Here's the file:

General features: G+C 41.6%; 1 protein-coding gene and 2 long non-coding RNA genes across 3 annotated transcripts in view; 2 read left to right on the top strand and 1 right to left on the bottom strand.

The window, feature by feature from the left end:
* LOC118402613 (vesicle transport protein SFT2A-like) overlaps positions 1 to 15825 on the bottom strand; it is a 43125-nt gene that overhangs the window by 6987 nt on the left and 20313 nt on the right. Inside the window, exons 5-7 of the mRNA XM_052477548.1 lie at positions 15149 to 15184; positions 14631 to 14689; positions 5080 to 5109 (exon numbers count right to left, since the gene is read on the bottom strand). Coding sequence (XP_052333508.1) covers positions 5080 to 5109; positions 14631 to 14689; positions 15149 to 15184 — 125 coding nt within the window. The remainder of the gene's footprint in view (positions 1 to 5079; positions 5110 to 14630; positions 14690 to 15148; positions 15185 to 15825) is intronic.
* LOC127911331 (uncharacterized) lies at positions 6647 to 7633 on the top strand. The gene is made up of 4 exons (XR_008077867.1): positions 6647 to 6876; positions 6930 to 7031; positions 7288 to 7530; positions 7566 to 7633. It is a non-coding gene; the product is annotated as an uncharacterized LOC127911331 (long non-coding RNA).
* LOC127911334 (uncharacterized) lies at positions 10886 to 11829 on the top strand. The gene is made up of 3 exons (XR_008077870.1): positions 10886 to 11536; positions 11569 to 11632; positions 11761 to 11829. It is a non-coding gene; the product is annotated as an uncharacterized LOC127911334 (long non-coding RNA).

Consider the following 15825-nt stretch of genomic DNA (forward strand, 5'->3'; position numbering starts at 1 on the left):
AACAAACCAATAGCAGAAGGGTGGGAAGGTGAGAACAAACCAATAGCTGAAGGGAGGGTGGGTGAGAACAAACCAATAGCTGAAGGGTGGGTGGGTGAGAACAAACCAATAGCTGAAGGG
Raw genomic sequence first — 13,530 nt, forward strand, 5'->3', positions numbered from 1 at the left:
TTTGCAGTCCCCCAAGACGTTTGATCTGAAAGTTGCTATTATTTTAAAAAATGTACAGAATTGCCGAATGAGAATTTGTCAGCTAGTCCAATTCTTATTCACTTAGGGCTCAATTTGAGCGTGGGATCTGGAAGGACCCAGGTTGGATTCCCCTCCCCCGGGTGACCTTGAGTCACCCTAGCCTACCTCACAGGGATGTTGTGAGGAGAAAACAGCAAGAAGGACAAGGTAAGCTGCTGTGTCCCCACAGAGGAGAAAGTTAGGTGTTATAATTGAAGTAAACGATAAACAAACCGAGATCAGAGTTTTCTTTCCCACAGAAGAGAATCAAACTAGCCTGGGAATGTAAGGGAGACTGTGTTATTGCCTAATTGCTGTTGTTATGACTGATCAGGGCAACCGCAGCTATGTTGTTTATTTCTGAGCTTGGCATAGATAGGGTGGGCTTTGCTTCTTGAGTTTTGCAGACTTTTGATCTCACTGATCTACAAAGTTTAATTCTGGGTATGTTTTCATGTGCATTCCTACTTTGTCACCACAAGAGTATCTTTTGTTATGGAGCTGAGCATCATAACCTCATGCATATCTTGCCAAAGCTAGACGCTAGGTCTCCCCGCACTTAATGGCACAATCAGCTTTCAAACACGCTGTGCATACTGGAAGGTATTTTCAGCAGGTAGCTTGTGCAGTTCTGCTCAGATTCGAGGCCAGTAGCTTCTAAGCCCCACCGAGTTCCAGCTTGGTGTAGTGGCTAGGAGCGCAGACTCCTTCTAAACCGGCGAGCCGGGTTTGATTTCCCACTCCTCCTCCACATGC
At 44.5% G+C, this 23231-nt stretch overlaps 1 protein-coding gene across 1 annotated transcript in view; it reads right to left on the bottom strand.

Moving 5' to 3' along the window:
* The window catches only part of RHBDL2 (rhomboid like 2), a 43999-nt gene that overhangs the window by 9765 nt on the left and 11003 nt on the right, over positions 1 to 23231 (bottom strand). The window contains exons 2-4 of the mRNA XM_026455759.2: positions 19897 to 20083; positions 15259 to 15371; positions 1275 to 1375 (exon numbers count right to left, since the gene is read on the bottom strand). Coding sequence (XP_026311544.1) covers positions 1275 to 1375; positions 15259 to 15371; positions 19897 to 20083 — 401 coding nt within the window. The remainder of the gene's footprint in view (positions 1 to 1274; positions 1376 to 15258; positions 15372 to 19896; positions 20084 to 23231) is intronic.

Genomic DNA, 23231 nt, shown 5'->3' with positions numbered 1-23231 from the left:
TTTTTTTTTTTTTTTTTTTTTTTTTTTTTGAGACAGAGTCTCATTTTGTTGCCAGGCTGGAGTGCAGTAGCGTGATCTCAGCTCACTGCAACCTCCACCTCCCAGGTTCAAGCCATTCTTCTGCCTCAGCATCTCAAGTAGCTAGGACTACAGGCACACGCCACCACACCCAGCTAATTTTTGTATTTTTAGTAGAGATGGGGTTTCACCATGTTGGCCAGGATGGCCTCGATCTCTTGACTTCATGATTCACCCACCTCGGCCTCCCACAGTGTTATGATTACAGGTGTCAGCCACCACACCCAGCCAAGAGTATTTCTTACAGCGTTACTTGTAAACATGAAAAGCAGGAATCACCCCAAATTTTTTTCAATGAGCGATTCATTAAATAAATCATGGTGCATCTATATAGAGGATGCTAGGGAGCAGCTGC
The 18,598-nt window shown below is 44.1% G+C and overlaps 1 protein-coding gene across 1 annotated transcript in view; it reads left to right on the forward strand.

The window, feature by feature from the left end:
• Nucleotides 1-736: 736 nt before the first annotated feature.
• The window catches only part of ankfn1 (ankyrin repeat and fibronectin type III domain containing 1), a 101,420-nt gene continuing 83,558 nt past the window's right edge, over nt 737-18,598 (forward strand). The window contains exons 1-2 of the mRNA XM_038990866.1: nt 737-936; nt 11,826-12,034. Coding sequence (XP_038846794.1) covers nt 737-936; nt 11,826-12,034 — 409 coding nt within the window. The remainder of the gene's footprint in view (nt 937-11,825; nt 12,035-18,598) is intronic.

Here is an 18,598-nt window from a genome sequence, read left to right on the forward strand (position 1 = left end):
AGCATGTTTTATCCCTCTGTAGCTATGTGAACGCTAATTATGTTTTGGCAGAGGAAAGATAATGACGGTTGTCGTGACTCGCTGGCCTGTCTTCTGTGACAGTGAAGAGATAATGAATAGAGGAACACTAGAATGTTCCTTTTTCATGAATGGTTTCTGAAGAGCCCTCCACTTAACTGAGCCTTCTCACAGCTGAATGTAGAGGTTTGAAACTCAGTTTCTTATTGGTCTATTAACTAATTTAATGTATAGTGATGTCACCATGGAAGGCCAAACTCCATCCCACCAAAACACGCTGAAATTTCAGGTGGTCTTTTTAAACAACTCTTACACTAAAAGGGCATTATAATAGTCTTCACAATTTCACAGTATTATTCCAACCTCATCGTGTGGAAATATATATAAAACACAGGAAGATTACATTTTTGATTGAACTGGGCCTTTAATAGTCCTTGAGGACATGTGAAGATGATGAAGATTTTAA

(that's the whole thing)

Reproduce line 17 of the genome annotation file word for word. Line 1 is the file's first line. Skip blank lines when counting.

• Nucleotides 1-736: 736 nt before the first annotated feature.